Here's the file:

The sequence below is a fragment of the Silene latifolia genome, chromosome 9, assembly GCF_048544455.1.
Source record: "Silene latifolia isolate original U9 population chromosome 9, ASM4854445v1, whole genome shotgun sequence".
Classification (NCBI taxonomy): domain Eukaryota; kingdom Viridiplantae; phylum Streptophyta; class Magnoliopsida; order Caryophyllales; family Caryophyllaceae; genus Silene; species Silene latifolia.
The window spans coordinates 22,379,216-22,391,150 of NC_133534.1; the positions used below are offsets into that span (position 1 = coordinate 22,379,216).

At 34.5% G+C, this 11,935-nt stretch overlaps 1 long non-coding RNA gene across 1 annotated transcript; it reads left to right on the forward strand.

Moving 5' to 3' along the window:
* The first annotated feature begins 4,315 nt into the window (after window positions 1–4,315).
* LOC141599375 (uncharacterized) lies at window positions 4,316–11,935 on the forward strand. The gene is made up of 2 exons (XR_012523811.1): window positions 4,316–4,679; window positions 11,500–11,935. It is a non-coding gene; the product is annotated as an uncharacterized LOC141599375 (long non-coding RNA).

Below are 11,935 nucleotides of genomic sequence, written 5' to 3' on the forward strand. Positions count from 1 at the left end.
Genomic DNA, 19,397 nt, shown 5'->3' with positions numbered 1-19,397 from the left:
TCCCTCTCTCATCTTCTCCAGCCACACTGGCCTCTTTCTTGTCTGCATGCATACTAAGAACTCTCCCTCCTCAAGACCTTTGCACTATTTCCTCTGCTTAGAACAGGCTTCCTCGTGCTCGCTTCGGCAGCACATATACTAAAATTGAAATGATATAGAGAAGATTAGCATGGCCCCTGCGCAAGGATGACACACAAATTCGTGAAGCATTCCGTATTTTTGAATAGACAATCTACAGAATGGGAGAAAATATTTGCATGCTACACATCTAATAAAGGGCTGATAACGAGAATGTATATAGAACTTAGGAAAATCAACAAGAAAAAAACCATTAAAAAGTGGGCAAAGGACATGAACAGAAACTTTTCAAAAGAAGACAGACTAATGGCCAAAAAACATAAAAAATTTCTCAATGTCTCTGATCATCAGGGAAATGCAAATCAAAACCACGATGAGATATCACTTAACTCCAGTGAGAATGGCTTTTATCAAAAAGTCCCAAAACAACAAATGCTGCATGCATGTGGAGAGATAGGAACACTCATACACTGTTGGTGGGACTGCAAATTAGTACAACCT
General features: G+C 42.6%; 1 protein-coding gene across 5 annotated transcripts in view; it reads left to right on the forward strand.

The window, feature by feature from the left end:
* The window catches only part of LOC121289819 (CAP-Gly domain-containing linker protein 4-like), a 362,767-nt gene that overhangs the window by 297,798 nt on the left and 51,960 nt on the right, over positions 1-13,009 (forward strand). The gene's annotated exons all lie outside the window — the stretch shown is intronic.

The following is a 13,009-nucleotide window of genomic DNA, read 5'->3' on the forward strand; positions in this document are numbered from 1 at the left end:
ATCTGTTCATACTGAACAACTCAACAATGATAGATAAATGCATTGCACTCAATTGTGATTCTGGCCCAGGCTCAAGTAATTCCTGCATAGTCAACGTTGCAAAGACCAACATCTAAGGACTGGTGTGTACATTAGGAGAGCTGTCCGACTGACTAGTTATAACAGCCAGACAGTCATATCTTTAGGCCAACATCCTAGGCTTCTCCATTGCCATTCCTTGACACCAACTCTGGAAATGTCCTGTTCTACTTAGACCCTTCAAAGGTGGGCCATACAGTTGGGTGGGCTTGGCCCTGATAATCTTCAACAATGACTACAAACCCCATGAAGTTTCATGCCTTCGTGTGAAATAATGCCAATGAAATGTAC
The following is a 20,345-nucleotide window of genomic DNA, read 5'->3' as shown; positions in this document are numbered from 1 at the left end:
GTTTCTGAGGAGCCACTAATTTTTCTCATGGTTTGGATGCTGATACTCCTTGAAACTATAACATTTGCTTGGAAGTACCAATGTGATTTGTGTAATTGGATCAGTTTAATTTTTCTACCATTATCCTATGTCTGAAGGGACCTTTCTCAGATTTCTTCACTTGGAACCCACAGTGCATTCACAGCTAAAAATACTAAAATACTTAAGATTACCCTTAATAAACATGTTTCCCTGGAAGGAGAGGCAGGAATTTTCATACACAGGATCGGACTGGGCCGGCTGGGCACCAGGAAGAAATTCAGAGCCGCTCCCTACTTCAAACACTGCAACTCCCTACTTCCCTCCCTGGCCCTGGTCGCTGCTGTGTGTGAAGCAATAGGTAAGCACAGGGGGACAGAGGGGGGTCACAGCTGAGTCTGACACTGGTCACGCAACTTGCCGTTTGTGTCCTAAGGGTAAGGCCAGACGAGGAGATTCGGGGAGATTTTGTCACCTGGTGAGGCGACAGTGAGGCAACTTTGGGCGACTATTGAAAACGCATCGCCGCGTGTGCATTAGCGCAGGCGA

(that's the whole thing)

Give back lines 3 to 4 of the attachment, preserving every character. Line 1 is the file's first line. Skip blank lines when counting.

Classification (NCBI taxonomy): domain Eukaryota; kingdom Viridiplantae; phylum Streptophyta; class Magnoliopsida; order Caryophyllales; family Caryophyllaceae; genus Silene; species Silene latifolia.
The window spans coordinates 22,379,216-22,391,150 of NC_133534.1; the positions used below are offsets into that span (position 1 = coordinate 22,379,216).